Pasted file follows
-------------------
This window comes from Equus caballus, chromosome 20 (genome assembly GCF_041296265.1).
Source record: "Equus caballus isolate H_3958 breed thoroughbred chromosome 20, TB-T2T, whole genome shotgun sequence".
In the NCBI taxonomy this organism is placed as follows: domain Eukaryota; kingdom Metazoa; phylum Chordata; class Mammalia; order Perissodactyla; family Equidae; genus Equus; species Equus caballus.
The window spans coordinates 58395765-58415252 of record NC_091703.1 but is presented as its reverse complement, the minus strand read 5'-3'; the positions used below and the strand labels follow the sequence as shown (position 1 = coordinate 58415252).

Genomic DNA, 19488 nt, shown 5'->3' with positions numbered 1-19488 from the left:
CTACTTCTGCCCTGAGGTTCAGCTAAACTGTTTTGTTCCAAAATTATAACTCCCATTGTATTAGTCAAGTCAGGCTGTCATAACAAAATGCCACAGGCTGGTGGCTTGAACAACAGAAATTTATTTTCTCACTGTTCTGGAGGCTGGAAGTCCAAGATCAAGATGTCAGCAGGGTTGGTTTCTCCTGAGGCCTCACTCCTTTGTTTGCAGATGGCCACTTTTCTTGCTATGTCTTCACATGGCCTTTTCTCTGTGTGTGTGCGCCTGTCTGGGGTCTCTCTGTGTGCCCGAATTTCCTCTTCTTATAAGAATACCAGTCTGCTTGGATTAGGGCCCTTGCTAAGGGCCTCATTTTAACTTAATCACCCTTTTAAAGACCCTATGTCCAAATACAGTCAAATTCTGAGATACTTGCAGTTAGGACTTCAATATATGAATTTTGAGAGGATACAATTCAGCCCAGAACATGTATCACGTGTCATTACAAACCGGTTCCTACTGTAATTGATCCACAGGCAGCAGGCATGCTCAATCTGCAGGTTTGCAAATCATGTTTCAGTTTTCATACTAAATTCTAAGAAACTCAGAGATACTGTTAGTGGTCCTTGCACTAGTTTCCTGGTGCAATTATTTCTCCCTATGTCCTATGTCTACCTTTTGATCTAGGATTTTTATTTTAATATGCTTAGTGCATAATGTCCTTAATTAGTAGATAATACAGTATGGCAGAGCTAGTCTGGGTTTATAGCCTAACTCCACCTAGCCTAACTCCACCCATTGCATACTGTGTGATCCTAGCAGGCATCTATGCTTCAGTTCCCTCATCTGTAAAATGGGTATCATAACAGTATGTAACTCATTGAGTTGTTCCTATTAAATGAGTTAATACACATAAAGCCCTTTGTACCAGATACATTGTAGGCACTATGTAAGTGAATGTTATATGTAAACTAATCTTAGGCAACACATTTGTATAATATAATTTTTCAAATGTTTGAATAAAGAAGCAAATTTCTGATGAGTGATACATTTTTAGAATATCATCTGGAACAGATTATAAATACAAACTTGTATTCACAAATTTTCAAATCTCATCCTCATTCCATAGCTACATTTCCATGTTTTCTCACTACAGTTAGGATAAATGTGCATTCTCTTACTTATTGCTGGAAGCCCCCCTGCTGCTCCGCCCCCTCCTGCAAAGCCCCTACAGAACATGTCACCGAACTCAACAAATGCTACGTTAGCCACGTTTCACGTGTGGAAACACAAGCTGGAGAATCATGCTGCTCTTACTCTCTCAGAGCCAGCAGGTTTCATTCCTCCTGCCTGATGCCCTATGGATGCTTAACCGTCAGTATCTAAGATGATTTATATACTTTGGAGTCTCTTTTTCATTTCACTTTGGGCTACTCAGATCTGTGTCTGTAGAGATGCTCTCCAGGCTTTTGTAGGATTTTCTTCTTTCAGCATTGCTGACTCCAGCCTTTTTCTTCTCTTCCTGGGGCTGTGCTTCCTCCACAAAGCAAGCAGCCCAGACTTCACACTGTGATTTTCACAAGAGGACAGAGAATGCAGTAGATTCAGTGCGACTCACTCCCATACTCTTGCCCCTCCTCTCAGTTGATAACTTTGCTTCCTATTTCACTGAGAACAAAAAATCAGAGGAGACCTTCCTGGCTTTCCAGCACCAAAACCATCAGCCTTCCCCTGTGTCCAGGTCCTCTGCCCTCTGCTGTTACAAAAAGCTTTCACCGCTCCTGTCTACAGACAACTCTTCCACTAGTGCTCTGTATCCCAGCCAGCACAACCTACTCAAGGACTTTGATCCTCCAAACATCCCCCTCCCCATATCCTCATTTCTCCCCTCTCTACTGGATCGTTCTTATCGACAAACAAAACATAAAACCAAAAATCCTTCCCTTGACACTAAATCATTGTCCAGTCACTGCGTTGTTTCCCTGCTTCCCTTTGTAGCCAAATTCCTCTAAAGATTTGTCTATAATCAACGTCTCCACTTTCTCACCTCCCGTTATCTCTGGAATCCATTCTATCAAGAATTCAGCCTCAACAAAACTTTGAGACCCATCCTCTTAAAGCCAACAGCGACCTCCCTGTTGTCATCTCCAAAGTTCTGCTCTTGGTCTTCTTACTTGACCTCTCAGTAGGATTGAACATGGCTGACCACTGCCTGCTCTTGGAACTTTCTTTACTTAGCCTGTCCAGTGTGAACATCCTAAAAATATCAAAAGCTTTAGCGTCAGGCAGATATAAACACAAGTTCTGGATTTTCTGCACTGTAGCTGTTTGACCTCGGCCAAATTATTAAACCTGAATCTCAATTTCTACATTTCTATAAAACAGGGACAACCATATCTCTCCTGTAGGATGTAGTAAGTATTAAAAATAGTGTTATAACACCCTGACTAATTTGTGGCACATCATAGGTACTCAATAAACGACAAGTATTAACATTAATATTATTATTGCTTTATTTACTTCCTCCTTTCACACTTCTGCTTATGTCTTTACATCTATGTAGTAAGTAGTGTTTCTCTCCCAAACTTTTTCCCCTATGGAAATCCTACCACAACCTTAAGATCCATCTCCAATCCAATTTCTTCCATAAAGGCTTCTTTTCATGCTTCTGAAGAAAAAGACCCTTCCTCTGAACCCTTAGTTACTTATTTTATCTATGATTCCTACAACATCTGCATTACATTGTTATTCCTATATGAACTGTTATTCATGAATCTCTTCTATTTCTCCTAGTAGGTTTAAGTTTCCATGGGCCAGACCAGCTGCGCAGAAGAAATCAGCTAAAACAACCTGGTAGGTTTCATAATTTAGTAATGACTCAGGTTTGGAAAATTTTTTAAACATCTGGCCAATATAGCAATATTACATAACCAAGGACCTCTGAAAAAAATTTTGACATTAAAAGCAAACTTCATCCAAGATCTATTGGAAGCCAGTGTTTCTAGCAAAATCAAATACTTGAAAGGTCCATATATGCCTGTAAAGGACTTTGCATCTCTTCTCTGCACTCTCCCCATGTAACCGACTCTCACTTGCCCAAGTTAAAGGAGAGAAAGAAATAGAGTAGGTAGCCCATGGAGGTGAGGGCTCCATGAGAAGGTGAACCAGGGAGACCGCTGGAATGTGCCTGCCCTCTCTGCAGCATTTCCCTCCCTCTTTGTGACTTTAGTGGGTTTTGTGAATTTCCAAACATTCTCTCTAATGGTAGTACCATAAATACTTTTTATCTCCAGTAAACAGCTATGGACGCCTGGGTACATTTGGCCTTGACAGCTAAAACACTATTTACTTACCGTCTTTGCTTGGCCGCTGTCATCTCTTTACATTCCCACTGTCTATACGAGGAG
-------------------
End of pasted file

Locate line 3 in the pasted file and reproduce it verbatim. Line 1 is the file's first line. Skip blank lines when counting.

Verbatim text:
In the NCBI taxonomy this organism is placed as follows: domain Eukaryota; kingdom Metazoa; phylum Chordata; class Mammalia; order Perissodactyla; family Equidae; genus Equus; species Equus caballus.